The U.S. dollar surged against the European and British currencies, but was held at bay by the commodity bloc, as the main action was on foreign exchange markets.
The dollar may be in the early stages of an upward trend if higher inflation should prompt the Fed to retire its bond-buying program and raise interest rates ahead of current market expectations, according to Joe Manimbo, senior market analyst at Western Union Business Solutions.
Near New York City, the euro fell sharply to 1.1363. The British pound fell to 1.3413 on the back of the 1.3413. The Japanese yen was weakened to 114.14. The Swiss franc was lower at 0.9255.
The Canadian dollar went up to 1.2519. After hitting a day's high of 7370, the Australian dollar relaxed to end around 0.7344. On the equity markets, the Dow Jones fell 12.86 points or 0.04 percent to 36,087. The Nasdaq Composite was down 7.11 points or 0.04 percent to 15,853. The Standard and Poor's 500 finished virtually unchanged, down just 0.05 of a single point to 4,682. The FTSE 100 in London increased 0.05 percent over the course of the day. The Greman Dax added 0.25 percent. The Paris-based CAC 40 climbed by 0.53 percent.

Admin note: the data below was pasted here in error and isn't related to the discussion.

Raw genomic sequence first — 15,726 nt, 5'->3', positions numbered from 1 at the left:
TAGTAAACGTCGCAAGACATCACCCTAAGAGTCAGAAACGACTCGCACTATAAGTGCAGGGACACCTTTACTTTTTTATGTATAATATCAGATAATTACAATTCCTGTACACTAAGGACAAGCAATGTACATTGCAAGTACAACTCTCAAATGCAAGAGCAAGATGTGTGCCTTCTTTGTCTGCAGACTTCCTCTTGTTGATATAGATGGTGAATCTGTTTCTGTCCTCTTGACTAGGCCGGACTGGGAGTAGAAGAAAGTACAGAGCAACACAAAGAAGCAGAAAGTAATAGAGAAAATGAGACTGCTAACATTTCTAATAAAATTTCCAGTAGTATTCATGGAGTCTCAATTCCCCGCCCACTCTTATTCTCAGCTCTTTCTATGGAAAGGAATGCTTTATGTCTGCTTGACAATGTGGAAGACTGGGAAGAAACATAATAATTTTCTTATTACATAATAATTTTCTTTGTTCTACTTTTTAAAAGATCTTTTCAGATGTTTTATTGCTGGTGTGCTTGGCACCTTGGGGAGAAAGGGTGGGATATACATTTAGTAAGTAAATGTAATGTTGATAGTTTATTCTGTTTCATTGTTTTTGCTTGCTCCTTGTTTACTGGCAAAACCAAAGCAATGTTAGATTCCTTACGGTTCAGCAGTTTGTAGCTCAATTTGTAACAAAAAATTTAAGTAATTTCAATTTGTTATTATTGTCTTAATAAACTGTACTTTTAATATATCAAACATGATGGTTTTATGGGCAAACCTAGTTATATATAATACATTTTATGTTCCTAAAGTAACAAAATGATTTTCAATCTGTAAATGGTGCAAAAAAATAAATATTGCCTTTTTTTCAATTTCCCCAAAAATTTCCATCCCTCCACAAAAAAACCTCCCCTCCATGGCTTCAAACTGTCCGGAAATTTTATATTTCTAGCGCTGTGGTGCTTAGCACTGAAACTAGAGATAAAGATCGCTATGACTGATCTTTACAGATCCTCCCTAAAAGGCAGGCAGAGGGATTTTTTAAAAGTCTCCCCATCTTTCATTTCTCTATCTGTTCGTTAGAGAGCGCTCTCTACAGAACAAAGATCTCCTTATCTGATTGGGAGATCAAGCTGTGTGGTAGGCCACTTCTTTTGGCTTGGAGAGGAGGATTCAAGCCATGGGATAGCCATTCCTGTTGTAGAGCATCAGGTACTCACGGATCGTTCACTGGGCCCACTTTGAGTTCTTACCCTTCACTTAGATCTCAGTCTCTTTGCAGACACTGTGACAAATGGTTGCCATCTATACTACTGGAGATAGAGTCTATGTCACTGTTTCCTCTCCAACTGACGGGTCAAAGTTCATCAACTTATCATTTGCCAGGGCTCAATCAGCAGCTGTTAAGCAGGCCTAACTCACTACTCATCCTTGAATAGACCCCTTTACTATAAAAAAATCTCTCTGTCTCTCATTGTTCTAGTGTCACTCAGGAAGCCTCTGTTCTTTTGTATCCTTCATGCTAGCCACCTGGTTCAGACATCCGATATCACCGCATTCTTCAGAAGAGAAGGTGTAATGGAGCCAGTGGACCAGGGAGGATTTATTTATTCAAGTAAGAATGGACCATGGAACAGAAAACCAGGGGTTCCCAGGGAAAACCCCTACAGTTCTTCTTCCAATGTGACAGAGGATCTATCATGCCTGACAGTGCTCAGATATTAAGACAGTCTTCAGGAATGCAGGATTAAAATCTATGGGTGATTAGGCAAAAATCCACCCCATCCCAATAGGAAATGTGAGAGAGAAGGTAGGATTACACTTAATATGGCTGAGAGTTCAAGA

The Nikkei 225 in Tokyo rose by 166.83 points or 0.56 percent to 29,776 on Asian markets. The Australian All Ordinaries rose by 32.40 points or 0.42 percent to 7,798. The Hang Seng in Hong Kong traded sideways for most of the day but stretched out a minor 62.94 points or 0.25 percent gain to close Monday at 25,390 in the final minutes. China's Shanghai Composite was down 5.80 points or 0.16 percent to finish at 3,535.